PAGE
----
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Legendary Astronaut John Glenn Laid to Rest at Arlington National Cemetery

      Eastern’s Dr. David Bradstreet remembers growing up when John Glenn was a household name. Glenn was among America’s “space-age” heroes of the 1950s and 1960s. During the Cold War’s space race, he gained international fame for being the first American to orbit the earth. He instantly became America’s heroic “Daniel Boone” of the 20th century. He encapsulated the adventurous, “pull-yourself-up-by-your-bootstraps” mentality of his generation. Author Tom Wolfe writes that Glenn was “the last true national hero America has ever had.” In politics he was able to transcend party lines and was a uniting figure during his time as a senator. Glenn was dedicated to his family, community, country and God.

      Although he passed away in December, Glenn’s funeral was not held until last Thursday, April 6, which would have been his 74th wedding anniversary. Led by a team of white horses, Glenn’s funeral procession marched through the hallowed grounds at Arlington National Cemetery.

      Ninety-six years before Glenn had been born in the small town of Cambridge, Ohio, the son of a railroad conductor and a teacher. Glenn lived through the financial hardships of the Depression, and he worked his way through school. From his parents Glenn learned the value of hard work, and from his Presbyterian upbringing he developed a deep and abounding faith in God.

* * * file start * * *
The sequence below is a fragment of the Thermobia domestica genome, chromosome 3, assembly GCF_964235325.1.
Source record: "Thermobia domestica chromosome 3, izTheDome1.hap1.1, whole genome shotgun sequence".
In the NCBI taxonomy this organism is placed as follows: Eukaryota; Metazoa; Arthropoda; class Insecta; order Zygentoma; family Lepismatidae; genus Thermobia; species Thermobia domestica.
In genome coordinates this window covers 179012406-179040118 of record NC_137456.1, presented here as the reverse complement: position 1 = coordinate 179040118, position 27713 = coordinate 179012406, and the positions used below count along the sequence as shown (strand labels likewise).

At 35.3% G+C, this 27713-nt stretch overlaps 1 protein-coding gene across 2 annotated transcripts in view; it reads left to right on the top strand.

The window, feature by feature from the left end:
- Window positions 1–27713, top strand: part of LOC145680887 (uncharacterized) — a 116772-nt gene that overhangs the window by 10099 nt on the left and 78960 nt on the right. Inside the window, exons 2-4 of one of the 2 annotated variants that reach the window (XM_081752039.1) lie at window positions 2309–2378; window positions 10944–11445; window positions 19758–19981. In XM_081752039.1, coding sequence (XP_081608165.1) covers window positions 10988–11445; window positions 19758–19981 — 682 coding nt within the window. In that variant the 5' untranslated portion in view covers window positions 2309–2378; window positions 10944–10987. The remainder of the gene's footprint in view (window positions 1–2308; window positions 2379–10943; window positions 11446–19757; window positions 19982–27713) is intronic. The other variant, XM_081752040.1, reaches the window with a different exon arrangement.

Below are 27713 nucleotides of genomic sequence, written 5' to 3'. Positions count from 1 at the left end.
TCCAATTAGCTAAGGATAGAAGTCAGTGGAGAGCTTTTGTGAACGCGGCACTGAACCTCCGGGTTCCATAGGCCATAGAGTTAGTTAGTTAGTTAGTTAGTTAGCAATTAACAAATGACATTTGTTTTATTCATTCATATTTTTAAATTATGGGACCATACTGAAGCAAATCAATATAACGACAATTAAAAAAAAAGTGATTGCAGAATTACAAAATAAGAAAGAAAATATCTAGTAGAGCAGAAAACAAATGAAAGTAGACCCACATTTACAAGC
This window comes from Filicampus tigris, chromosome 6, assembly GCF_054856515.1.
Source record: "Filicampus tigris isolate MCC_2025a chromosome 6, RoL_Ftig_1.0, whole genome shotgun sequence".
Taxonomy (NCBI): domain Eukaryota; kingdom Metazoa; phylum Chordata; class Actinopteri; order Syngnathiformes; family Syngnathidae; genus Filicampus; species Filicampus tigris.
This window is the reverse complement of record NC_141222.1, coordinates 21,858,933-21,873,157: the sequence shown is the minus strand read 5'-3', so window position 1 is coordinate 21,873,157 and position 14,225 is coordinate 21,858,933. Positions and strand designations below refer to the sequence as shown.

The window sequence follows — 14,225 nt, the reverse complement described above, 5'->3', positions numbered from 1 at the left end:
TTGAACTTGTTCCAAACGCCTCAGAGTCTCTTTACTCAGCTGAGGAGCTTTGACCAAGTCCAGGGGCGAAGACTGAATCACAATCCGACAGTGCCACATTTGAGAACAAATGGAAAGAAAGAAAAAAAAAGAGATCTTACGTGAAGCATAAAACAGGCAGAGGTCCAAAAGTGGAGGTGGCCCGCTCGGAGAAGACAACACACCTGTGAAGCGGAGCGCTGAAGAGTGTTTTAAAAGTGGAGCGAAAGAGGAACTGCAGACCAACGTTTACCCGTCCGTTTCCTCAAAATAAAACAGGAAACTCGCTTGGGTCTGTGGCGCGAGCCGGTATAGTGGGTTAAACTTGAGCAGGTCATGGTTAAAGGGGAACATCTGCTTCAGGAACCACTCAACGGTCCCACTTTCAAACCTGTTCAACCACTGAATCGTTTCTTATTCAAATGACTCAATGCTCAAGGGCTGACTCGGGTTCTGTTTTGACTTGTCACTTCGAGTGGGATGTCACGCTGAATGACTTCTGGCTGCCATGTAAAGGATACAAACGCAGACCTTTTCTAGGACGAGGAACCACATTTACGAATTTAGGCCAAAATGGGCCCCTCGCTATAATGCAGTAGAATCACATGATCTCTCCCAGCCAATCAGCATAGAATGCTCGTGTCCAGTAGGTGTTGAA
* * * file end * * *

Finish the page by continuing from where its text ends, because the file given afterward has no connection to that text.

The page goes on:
He married his high school sweetheart, Anna Castor, on April 6, 1943. Anna had a speech stammer, but to a young John Glenn, this did not matter. If there is such a thing as true love, John and Anna experienced it. They would spend the next 73 years together.

     Glenn volunteered for the Marine Corps just after the U.S. entered World War Two on Dec. 7, 1941. As a fighter pilot, he flew 59 combat missions in the Pacific Theater and 90 missions during the Korean conflict. He earned several of the military’s highest medals for bravery. Later in the 1950s, Glenn was accepted as one of the original seven test pilots in the “Mercury 7” astronaut program.

      In 1962 he was chosen to fly the mission that would send a man to orbit earth. Historian Dr. Walter McDougall writes that Glenn’s mission was a “national catharsis unparalleled….It seemed that he had given Americans back their self-respect, and more than that—it seemed Americans dared again to hope.”

      After retiring from the military, Glenn served for 24 years as an Ohio senator. In 1998, at the age of 77, he reemerged as a national hero when he became the oldest person to fly in space. Upon his return to earth he famously stated to reporters, “To look out at this kind of creation and not believe in God is to me impossible.” Glenn kept flying as a pilot until age 90. During his final years, Glenn remained active as a true believer in service to one’s family and community. He was also awarded the Presidential Medal of Freedom and the Congressional Gold Medal. He leaves behind his wife, two children and extended family. To paraphrase the words of General George S. Patton: we should thank God that such people as John Glenn have lived.

      Sources: NY Times, Washington Post

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